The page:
Seattle, Washington - If you’re looking to give up marijuana and possibly cigarettes as well, a group of researchers at the University of Washington would like to hear from you.
The Innovative Programs Research Group, an organization in the UW School of Social Work, is recruiting people 18 and older for a free marijuana and tobacco treatment trial. The study is aimed at adults who are regularly using both substances, want to quit marijuana and are willing to consider kicking the tobacco habit as well.
This group tends to struggle when it comes to quitting marijuana. Rates of tobacco use are high among regular cannabis users — between 40 and 90 percent, depending on the study and the population — and people who seek treatment for marijuana use who are also smokers tend to have poorer outcomes and higher relapse rates, principal investigator Denise Walker said.
“We have some indication that people coming into treatment using both tobacco and pot don’t do as well in treatment as folks who only use marijuana, so how do we better help them?” said Walker, director of the Innovative Programs Research Group. “If we also focus on tobacco smoking while they’re trying to quit using marijuana, will that improve outcomes?”
Trial participants will be randomly divided into two groups, one to receive treatment for tobacco concurrently with marijuana treatment for 12 weeks, and the other to be treated for marijuana first for 12 weeks, followed by another 12 weeks of tobacco treatment. Participants must come to an office in the University District twice weekly and have their urine tested for THC and other drugs.
Each marijuana-negative sample is rewarded with a Visa cash card, with the amount increasing for each consecutive marijuana-free sample. Participants who are successfully able to quit marijuana and provide negative samples can earn up to $435.
The trial uses a mix of motivational enhancement therapy and cognitive behavioral therapy. After an intake screening assessment with a researcher and a brief counseling session, the treatment is delivered primarily via computer. Participants complete weekly interactive sessions on a computer that are intended to increase motivation and teach skills to help meet their goals. The approach was developed by Alan Budney, a professor of psychiatry at Dartmouth College, who is conducting the trial in partnership with the UW.
Walker worked on a previous trial with Budney that tested the computerized treatment with an in-person version and found there was little difference in outcomes between the two approaches. Web-based treatments are less costly and more convenient, she said, and can provide access in settings where counselors may not be as available.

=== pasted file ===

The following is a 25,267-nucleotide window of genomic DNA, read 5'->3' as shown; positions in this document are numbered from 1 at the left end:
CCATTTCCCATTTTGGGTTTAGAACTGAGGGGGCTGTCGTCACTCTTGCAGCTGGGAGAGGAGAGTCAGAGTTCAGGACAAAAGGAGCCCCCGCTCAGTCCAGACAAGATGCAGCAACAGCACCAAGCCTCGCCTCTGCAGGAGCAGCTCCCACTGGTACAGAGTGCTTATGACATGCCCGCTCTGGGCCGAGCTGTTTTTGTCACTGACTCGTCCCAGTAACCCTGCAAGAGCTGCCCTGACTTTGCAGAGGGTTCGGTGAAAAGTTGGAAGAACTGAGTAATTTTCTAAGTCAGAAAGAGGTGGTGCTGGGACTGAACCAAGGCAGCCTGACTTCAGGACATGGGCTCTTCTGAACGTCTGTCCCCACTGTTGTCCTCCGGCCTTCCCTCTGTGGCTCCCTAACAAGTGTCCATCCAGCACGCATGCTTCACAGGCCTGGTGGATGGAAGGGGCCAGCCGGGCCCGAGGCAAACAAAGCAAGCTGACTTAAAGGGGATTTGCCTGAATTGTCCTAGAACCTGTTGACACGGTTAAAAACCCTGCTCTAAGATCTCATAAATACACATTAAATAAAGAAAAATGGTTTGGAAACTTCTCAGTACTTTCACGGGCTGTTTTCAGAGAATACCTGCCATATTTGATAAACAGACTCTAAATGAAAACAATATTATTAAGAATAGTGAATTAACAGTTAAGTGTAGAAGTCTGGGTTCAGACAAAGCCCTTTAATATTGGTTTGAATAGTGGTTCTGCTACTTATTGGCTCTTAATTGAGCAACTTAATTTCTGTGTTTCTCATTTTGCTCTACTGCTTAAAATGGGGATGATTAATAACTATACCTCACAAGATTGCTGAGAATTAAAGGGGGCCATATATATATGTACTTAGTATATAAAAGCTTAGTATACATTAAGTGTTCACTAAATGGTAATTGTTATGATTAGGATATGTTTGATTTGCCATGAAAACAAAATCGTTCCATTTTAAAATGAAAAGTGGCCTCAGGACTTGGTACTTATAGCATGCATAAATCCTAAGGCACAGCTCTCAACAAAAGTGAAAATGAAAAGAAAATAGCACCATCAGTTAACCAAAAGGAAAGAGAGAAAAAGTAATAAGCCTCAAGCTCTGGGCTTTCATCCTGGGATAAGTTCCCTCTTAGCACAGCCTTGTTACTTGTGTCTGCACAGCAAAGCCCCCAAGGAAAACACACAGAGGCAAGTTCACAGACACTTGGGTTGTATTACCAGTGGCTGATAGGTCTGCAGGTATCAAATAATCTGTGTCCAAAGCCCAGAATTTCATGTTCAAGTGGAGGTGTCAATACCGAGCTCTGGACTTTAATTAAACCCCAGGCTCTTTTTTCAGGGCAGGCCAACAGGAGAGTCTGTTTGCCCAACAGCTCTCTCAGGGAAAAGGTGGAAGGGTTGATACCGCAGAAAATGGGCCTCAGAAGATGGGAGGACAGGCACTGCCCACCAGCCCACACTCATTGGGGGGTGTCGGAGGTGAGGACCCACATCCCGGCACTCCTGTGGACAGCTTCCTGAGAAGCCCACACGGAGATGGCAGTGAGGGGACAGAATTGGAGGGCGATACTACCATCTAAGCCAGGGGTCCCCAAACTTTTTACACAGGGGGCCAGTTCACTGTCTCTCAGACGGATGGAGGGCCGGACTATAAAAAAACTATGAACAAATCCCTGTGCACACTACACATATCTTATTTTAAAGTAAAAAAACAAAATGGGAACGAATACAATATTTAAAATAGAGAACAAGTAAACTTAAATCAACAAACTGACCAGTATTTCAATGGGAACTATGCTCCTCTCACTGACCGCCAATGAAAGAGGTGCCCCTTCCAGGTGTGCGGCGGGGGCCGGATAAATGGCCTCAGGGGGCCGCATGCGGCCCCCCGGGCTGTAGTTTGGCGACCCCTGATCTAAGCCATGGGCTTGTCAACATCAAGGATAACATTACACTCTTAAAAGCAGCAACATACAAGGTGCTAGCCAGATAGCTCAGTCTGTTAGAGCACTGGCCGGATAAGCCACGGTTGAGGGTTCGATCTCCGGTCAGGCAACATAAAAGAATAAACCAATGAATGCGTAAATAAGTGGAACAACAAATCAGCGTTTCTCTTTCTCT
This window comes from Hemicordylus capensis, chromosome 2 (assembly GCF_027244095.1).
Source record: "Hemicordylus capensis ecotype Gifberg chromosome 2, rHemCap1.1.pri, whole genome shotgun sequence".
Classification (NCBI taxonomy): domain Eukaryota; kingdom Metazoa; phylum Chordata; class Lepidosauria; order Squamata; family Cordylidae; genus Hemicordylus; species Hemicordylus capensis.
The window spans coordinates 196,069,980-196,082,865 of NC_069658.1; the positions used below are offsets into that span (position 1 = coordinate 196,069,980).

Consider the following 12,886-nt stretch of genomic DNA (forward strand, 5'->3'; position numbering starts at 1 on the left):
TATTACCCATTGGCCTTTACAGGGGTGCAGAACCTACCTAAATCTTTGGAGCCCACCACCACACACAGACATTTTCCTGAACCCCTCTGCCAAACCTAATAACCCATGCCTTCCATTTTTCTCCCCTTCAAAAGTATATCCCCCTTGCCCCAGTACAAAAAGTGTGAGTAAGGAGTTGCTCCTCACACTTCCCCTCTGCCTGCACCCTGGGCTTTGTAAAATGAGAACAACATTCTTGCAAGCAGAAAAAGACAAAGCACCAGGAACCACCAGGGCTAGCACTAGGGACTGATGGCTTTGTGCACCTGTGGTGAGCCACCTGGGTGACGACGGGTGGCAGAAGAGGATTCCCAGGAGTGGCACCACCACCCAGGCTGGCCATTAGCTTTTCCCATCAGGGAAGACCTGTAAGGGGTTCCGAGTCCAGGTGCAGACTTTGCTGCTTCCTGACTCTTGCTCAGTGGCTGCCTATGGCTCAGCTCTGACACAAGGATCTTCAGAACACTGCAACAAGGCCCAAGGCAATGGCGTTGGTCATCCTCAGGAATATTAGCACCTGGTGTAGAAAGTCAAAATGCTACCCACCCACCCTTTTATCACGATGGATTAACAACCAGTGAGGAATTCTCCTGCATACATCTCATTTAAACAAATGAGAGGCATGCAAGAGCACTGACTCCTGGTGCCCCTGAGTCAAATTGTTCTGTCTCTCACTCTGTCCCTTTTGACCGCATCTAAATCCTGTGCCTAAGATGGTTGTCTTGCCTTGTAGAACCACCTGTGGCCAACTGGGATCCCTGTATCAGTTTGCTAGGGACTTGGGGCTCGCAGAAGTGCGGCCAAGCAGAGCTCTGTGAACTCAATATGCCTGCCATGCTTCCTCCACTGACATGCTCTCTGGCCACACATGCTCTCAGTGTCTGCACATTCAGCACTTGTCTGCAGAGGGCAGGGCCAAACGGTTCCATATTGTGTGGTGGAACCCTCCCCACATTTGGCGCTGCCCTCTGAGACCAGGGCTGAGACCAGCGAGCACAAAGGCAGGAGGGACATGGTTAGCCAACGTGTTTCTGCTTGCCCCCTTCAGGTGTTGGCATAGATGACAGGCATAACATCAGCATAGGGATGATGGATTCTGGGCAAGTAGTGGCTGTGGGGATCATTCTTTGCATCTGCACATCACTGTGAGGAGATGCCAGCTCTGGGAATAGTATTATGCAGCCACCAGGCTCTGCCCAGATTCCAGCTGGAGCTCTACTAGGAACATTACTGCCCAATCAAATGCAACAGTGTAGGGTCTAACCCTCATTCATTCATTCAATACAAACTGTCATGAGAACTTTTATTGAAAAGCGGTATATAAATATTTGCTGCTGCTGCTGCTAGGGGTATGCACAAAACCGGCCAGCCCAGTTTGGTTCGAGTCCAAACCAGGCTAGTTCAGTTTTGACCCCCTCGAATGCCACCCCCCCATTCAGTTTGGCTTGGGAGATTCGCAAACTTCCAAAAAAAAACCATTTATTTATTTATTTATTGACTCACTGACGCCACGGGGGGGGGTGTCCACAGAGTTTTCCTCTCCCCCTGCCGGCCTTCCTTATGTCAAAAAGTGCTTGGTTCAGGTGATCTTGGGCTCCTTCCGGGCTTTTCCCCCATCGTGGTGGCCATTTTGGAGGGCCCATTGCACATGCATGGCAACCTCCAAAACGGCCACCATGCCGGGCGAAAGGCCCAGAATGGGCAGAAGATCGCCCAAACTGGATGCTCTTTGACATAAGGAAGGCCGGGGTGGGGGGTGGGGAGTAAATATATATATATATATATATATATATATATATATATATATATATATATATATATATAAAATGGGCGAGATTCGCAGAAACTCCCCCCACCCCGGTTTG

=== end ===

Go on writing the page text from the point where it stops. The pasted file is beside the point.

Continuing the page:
“It opens up a wide array of places where you can try to intervene with people — primary care settings, juvenile justice or other places where you can capture people in waiting rooms,” she said. “You can have them working on a computer, getting assessed and getting feedback, and if needed, getting referrals for additional treatment.”
The Innovative Programs Research Group, which focuses on providing early interventions for youth and adults struggling with behavioral issues, conducted a separate 2010 trial for people who wanted to quit marijuana and recruited more than 70 participants within weeks.
“Our phone was ringing off the hook,” said Lauren Matthews, project director for the current trial.
But that was before Washington and Colorado in 2012 became the first two states in the nation to legalize and regulate recreational marijuana use. Matthews said participants in the earlier trial seemed primarily motivated by the feeling that their pot use was out of control, rather than the drug’s illicit status.
As more states legalize marijuana, Walker said there is concern that cannabis is increasingly perceived as harmless. Some marijuana users are easily able to quit, she said, but others struggle and may experience withdrawal symptoms such as sleeplessness, irritability and loss of appetite. According to the National Institute on Drug Abuse, almost 4.2 million people in the U.S. abused or were dependent on marijuana in 2014, and studies suggest that 9 percent of users will become dependent at some point.
“There’s a segment of the population that has a really tough time quitting or cutting down, and even with treatment, quitting appears just as hard as with other substances including alcohol,” Walker said.